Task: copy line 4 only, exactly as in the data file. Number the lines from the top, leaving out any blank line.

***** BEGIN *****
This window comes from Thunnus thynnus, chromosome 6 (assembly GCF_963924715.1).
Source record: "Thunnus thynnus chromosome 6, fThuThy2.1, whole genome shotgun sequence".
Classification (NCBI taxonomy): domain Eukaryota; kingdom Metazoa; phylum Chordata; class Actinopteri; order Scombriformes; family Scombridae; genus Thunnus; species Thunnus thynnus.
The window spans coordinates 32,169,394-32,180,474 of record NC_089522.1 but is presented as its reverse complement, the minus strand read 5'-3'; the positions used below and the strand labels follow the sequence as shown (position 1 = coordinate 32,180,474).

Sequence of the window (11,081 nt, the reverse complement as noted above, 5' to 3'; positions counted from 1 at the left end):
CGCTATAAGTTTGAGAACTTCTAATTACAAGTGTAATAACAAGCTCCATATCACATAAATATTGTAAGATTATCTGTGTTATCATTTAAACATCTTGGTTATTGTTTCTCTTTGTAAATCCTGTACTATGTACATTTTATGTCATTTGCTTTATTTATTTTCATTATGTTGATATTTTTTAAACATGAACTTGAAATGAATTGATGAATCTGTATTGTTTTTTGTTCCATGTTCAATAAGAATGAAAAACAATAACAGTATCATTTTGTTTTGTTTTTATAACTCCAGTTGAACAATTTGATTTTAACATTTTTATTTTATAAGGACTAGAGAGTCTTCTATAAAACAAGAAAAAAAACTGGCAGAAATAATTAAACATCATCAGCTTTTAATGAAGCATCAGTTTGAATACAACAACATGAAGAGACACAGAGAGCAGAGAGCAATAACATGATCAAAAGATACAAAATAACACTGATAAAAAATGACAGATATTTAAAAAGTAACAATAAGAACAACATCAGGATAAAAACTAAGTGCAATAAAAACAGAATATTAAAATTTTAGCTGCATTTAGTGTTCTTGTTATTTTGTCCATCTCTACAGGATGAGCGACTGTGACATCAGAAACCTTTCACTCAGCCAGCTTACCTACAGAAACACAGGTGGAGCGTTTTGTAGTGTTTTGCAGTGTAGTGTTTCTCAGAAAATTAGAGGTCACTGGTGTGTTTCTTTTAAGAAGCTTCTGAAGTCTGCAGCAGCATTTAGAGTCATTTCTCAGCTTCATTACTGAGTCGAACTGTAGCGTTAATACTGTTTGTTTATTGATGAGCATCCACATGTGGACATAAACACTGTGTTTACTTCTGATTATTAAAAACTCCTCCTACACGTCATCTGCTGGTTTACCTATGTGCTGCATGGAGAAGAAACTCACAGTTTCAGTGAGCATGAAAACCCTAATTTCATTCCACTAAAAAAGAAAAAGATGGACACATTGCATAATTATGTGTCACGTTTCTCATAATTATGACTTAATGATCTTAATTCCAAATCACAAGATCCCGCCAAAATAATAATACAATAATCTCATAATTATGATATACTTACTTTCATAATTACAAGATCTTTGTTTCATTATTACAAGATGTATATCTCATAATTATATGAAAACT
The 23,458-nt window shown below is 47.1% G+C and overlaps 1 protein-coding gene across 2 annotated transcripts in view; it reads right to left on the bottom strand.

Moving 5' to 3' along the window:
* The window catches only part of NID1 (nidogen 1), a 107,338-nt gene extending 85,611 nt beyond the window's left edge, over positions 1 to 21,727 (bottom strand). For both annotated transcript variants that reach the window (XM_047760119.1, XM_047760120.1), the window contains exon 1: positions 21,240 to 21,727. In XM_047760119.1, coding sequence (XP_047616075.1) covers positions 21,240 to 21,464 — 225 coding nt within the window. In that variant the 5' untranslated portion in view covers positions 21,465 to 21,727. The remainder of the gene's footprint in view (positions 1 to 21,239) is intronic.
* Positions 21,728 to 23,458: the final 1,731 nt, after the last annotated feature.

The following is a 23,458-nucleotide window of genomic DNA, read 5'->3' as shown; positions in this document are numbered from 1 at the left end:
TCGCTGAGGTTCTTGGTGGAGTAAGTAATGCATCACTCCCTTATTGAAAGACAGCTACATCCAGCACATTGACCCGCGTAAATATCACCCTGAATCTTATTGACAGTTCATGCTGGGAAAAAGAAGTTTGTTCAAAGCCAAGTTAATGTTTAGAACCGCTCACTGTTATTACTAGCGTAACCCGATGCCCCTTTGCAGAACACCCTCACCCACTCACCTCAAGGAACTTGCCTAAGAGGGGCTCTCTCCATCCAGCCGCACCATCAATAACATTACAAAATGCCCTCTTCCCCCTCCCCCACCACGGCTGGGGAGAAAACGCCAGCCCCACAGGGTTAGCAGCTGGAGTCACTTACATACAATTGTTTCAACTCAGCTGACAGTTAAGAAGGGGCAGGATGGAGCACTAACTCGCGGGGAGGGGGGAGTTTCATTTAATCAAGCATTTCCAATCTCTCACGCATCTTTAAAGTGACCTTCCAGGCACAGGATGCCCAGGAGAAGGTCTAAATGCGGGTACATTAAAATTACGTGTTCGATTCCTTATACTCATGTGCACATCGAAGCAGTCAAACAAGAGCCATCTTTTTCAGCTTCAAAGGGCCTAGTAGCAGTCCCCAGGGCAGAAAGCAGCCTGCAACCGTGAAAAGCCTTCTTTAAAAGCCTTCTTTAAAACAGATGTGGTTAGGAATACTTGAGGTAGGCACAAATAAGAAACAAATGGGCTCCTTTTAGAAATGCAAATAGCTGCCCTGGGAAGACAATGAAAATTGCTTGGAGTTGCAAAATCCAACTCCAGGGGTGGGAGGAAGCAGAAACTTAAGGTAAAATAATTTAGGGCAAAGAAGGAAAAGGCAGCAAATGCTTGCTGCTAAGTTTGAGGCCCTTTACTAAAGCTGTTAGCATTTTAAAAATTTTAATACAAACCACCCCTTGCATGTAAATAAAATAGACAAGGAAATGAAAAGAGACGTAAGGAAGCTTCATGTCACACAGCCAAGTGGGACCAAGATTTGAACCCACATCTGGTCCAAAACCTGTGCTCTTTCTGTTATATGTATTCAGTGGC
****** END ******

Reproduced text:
The window spans coordinates 32,169,394-32,180,474 of record NC_089522.1 but is presented as its reverse complement, the minus strand read 5'-3'; the positions used below and the strand labels follow the sequence as shown (position 1 = coordinate 32,180,474).